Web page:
• 6:30am - Second half of team comes in, about 6-8 more people. Team will be split to assist in sorting HBA, pulling off the line, starting the push in snacks and work in infants.
  • 6:45-7am - Truck is completely unloaded(yes, 2400 piece trucks in 45 minutes is possible). One TM will handle pushing the bulk and paper out, 3 TMs stay in softlines, 2 stay in the back to sort the rest of the stores repacks, EVERYONE else is involved in the push. We WAVE push our FLOW team, few exceptions.
  • 8:00am - Snacks, HIPA, HBA and Electronics have been completely pushed. We will be somewhere in Housewares/Domestics. Everyone goes on break now. When they come back, finish up the middle of the store.
  • 9:00am - MMB done. We're well into Chemicals and Pets if not done already. Seasonal(Mini included), Toys and then Sports/Bike/Luggage. We also start breaking down our softlines in the back around now, takes them about 4 people and 20 minutes to do it.
  • 10:00am - Those expecting a lunch will go now, only about 3-5 TMs usually. Shoes and Z-racks next. Once done, everyone to Stationary to finish up.

Everything up to the 8am is always timed and accurate, after that is a soft numbers game since you have guest traffic and seasonal amounts of freight changing. I've rarely seen our whole team there by noon. The bulk of our team leaves between 10am and 11am. All pulls and repacks are staged in the departments and pushed with the freight so that each department is completely done when the team moves on. Once everything is done on the salesfloor, about 3 TMs go to the back to sort out the transition and clean up. We have one TM that takes care of our trash and keep clean cages ready(we have 7 cages total). If our POG team has a large enough set going on, we'll drop a few pallets of transition and have the team blitz it out before they get sent home for the day. On top of it all, we are a state that tickets EVERYTHING, so take that into account on how long each section takes.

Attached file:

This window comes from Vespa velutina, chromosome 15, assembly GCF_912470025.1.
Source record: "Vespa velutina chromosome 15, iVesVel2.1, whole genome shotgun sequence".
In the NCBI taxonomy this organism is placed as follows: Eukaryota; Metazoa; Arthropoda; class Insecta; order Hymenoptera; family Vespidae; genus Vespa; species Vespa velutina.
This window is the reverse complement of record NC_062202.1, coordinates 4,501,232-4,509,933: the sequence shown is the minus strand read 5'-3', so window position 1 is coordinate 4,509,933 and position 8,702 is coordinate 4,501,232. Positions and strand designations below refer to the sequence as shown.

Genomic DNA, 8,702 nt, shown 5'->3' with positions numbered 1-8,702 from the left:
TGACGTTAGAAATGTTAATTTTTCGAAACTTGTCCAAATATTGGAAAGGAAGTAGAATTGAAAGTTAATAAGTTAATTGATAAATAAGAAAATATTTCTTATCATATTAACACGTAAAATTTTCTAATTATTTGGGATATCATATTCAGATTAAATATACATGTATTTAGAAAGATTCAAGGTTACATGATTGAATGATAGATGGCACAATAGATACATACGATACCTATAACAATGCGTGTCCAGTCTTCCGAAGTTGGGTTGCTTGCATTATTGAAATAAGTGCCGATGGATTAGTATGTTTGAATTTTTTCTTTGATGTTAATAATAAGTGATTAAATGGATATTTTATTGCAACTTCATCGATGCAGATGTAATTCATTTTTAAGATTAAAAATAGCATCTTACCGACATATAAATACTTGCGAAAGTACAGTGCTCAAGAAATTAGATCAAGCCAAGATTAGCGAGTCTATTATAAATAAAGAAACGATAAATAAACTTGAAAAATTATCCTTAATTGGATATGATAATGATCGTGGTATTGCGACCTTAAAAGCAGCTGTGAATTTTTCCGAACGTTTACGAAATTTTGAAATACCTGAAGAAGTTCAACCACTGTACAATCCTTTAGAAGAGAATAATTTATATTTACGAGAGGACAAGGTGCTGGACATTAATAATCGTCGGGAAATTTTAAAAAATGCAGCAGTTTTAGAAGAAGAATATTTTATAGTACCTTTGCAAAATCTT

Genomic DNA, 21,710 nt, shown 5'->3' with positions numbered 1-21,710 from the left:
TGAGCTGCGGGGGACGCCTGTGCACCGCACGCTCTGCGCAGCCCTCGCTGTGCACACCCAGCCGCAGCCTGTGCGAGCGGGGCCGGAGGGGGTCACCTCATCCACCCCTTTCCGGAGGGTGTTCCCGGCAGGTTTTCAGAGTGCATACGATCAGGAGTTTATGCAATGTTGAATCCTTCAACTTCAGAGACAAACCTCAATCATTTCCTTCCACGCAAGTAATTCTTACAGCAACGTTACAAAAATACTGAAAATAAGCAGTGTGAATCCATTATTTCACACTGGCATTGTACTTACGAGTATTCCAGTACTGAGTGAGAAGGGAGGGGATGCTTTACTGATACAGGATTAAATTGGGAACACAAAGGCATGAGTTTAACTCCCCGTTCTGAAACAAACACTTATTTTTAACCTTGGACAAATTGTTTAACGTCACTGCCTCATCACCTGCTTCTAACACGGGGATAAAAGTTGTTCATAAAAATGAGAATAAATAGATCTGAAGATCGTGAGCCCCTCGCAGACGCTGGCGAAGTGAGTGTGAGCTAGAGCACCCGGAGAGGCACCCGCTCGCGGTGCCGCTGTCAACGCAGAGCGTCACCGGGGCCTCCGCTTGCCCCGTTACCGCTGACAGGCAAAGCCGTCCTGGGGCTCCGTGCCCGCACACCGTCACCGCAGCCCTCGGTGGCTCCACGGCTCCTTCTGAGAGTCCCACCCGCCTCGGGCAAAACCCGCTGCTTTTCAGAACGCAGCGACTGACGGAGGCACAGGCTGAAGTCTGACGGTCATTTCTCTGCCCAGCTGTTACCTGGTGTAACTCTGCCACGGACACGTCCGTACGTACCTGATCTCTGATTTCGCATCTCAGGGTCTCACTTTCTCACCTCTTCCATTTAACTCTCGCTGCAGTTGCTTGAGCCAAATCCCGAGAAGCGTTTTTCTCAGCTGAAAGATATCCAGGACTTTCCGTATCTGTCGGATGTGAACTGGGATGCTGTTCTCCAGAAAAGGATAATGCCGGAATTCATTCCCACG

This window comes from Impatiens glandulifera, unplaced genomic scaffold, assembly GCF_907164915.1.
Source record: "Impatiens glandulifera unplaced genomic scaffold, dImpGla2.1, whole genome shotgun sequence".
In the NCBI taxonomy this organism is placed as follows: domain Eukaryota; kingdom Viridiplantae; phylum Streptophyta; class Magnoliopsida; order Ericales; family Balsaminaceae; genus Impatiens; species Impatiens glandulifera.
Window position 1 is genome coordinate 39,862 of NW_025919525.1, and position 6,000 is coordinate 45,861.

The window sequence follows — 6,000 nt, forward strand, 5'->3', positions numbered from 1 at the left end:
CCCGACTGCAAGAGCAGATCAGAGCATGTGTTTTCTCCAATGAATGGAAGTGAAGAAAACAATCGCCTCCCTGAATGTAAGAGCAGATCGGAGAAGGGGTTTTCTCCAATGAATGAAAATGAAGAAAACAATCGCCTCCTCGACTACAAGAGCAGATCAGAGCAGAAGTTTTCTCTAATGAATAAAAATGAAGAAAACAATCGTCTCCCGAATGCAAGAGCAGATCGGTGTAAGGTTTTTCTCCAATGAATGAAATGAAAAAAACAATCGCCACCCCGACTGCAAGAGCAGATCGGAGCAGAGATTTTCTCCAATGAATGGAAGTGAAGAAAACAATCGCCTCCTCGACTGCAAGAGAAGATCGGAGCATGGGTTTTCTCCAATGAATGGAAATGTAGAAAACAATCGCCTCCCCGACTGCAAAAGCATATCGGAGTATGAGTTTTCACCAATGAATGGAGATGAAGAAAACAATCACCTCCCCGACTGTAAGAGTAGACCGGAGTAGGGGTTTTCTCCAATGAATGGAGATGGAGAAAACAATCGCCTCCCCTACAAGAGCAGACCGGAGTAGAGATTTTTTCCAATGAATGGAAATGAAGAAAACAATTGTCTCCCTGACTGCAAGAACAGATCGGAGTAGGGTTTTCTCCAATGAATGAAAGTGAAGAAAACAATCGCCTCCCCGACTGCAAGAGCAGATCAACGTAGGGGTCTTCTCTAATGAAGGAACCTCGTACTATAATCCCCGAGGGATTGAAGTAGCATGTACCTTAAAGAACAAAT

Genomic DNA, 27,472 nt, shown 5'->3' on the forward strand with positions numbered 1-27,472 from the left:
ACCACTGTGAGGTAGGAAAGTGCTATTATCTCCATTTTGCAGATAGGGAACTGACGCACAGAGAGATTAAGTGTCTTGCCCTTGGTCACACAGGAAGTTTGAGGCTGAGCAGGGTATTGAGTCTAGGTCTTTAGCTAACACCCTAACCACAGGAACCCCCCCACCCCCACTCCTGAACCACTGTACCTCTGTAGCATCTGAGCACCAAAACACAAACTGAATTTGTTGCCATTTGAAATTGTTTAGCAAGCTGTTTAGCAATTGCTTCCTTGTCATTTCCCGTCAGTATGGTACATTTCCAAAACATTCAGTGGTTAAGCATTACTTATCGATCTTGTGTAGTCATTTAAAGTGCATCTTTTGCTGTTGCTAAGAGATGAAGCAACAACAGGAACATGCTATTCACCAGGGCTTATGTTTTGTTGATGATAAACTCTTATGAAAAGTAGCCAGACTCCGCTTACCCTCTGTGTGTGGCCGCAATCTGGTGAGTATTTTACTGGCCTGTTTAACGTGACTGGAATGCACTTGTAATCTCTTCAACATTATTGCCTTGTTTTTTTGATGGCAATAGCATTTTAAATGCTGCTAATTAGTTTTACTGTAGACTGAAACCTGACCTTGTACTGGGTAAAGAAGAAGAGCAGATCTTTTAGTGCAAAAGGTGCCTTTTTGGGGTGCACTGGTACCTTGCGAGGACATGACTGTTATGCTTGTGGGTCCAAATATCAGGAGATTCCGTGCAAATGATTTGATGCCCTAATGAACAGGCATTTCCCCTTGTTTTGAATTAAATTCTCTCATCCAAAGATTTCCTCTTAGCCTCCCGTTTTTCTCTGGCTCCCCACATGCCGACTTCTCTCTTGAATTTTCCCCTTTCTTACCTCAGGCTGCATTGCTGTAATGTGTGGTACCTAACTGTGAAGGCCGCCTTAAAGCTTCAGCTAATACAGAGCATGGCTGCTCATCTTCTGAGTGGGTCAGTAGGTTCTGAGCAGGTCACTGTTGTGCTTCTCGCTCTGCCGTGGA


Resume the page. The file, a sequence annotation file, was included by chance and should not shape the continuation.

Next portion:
==============